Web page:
“This is what democracy looks like!” – that was but one of the many chants heard on the streets of numerous cities during the recent Global Climate Change Strike – a slogan that originated on the streets of Seattle almost two decades ago. When the images and voices of 50,000+ people shutting down a global convergence of wealthy elites rippled across media outlets in late Nov. 1999, the “Battle of Seattle” caught many by surprise. Corporate free trade apologists were quick to disparage the protesters as part of a misguided “anti-globalization” movement, apparently unaware that the forces behind the direct action had been cultivating north-south solidarity for quite awhile – a new more powerful form of globalized resistance from below. Family farmers/fishers, migrant farm/food workers, and indigenous communities were critical to this grassroots victory – in particular, La Via Campesina (LVC) and its many U.S. allies such as Family Farm Defenders (FFD) and the National Family Farm Coalition (NFFC). It was in such epic struggle that the seeds of food sovereignty found fertile ground.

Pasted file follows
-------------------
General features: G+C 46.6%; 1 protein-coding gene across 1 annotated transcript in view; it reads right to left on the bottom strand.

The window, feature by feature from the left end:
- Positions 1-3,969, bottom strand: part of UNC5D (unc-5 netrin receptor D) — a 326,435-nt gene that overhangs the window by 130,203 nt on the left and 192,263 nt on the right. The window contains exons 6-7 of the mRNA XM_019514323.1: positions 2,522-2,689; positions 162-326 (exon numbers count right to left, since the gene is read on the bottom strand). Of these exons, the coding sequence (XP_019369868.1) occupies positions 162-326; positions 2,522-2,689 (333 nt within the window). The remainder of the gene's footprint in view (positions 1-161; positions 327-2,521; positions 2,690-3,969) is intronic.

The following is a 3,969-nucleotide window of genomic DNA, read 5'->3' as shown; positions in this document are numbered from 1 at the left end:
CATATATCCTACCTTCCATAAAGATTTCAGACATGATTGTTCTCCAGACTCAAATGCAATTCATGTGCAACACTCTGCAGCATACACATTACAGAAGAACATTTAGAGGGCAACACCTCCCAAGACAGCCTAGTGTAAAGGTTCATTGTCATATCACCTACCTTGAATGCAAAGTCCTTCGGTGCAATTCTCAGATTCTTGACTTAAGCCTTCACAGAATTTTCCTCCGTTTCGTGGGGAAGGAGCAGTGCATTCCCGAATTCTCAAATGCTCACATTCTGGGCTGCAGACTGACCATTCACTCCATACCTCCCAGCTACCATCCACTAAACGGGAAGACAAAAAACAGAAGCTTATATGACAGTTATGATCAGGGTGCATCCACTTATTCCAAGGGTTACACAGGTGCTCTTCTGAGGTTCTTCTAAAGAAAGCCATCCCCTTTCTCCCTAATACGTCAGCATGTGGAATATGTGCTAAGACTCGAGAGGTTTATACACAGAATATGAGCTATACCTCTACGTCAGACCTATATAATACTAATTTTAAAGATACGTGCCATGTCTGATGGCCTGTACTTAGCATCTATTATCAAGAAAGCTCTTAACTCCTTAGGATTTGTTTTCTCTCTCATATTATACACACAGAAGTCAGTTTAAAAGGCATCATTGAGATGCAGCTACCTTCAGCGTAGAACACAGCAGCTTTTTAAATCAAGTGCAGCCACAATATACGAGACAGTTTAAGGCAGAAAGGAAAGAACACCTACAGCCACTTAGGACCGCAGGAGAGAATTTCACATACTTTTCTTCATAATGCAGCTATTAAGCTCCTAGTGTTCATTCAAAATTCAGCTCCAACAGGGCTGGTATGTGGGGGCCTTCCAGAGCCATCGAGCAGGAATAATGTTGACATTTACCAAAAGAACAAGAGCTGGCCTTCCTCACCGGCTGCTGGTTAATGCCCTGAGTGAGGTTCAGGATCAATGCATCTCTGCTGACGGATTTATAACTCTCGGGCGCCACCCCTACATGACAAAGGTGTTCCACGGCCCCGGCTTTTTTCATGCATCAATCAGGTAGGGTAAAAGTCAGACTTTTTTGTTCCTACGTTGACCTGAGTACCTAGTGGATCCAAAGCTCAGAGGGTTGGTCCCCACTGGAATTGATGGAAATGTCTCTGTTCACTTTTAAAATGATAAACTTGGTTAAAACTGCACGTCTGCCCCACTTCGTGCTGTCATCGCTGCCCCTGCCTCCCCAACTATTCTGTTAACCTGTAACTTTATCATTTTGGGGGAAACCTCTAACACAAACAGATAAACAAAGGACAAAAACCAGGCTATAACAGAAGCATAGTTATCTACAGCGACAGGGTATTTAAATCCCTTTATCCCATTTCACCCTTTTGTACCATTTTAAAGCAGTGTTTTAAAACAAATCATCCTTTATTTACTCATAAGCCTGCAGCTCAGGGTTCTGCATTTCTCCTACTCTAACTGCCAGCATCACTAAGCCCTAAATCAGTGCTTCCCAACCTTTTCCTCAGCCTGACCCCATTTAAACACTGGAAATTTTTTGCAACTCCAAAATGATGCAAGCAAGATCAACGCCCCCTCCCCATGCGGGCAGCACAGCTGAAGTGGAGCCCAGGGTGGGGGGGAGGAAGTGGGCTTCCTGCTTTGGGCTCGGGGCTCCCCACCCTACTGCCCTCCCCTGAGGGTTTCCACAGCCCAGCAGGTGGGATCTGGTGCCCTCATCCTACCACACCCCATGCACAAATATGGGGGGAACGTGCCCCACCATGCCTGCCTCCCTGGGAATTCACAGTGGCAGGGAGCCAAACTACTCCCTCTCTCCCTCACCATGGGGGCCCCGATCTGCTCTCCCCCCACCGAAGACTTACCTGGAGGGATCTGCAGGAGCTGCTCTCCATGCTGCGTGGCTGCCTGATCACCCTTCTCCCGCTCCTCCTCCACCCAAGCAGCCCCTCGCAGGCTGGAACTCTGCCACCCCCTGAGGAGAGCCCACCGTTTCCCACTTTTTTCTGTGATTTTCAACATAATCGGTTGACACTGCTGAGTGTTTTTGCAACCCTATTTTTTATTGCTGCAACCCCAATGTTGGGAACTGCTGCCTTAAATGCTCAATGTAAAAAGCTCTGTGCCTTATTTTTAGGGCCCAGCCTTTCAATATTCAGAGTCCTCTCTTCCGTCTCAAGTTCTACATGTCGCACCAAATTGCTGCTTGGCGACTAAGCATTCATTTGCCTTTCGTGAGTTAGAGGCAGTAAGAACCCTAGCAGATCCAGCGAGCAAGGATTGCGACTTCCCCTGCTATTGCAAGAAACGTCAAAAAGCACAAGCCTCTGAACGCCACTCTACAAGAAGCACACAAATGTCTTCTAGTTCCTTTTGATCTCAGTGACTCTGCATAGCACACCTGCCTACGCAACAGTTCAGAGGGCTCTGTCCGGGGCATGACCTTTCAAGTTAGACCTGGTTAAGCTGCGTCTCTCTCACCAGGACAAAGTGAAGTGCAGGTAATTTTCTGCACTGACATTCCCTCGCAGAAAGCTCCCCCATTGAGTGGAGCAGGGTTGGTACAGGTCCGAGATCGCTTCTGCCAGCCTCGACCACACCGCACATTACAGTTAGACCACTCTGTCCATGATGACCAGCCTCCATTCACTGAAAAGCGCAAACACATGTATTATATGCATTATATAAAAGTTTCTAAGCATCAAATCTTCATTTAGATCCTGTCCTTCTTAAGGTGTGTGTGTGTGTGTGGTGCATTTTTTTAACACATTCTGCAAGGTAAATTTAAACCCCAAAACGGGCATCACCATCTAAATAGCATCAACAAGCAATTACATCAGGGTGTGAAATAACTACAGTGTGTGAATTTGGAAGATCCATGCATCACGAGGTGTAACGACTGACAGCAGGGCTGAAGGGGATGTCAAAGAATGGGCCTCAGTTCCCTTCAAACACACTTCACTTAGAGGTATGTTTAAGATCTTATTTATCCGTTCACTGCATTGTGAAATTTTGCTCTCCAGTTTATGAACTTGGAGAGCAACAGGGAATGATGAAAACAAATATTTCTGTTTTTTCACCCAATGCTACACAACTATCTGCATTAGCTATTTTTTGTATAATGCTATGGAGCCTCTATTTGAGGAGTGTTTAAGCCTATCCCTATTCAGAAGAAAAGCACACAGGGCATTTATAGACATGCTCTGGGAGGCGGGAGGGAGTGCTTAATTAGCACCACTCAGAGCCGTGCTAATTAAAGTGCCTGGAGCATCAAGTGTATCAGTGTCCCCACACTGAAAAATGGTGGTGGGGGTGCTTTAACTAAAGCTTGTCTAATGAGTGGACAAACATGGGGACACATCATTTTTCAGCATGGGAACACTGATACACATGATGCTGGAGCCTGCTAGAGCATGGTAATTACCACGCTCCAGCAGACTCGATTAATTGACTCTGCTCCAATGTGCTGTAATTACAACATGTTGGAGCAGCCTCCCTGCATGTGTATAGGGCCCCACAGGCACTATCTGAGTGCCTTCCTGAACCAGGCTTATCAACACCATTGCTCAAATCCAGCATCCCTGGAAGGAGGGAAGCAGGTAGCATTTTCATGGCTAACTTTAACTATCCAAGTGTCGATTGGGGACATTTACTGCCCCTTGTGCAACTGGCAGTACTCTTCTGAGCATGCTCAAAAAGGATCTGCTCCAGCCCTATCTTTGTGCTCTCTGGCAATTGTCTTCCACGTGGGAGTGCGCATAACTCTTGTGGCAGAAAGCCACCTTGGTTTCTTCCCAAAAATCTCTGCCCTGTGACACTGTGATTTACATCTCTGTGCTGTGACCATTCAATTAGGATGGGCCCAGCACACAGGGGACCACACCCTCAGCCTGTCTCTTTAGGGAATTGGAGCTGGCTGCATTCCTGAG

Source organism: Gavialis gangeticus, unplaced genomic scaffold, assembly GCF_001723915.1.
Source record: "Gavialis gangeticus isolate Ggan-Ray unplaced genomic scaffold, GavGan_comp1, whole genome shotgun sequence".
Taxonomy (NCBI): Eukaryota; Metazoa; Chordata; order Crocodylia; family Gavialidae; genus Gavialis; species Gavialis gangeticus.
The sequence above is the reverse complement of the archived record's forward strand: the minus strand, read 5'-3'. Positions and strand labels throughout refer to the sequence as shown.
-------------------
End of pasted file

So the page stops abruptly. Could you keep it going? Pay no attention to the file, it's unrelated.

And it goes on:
I was but one of many who helped organize this historic encounter that brought together a vast array of radical environmentalists, labor unions, anarchists, global justice advocates, and – of course, family farmers, farm/food workers, and other supporters of global food sovereignty. In fact, my very first night in Seattle – Mon. Nov. 29th – I was able to link arms with Vandana Shiva outside the corporate-sponsored WTO welcome celebration. This action was in part organized by Jubilee 2000, a largely faith-based grassroots campaign to expose and eliminate odious debts that had come onto the scene at the huge protest surrounding the G8 Summit in Birmingham, Scotland in 1998. In Seattle, the citizen blockade meant many elites were not able to get to the kick-off “cocktail party”, and all those uneaten hors d’ouevres were later dumpster dived to feed hungry protesters at the convergence space.